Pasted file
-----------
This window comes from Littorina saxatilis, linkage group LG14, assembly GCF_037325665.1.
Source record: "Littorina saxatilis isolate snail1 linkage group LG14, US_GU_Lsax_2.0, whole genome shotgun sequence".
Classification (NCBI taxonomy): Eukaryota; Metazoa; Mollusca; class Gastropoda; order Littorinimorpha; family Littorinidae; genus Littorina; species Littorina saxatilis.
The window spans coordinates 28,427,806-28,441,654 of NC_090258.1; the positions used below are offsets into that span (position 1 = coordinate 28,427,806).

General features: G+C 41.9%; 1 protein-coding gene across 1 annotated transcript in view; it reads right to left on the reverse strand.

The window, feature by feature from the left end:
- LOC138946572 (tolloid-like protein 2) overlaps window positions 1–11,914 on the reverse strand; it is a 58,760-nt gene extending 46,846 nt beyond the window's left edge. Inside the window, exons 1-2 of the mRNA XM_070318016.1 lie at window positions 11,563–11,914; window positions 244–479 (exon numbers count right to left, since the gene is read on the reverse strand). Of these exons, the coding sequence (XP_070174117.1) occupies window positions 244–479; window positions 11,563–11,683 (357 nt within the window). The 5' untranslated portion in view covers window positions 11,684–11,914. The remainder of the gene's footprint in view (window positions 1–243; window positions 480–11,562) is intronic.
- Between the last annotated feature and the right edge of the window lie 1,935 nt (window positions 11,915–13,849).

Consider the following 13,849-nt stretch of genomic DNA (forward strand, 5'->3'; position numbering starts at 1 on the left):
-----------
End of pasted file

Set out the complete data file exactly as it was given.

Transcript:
This window comes from Littorina saxatilis, linkage group LG14, assembly GCF_037325665.1.
Source record: "Littorina saxatilis isolate snail1 linkage group LG14, US_GU_Lsax_2.0, whole genome shotgun sequence".
Classification (NCBI taxonomy): Eukaryota; Metazoa; Mollusca; class Gastropoda; order Littorinimorpha; family Littorinidae; genus Littorina; species Littorina saxatilis.
The window spans coordinates 28,427,806-28,441,654 of NC_090258.1; the positions used below are offsets into that span (position 1 = coordinate 28,427,806).

General features: G+C 41.9%; 1 protein-coding gene across 1 annotated transcript in view; it reads right to left on the reverse strand.

The window, feature by feature from the left end:
- LOC138946572 (tolloid-like protein 2) overlaps window positions 1–11,914 on the reverse strand; it is a 58,760-nt gene extending 46,846 nt beyond the window's left edge. Inside the window, exons 1-2 of the mRNA XM_070318016.1 lie at window positions 11,563–11,914; window positions 244–479 (exon numbers count right to left, since the gene is read on the reverse strand). Of these exons, the coding sequence (XP_070174117.1) occupies window positions 244–479; window positions 11,563–11,683 (357 nt within the window). The 5' untranslated portion in view covers window positions 11,684–11,914. The remainder of the gene's footprint in view (window positions 1–243; window positions 480–11,562) is intronic.
- Between the last annotated feature and the right edge of the window lie 1,935 nt (window positions 11,915–13,849).

Consider the following 13,849-nt stretch of genomic DNA (forward strand, 5'->3'; position numbering starts at 1 on the left):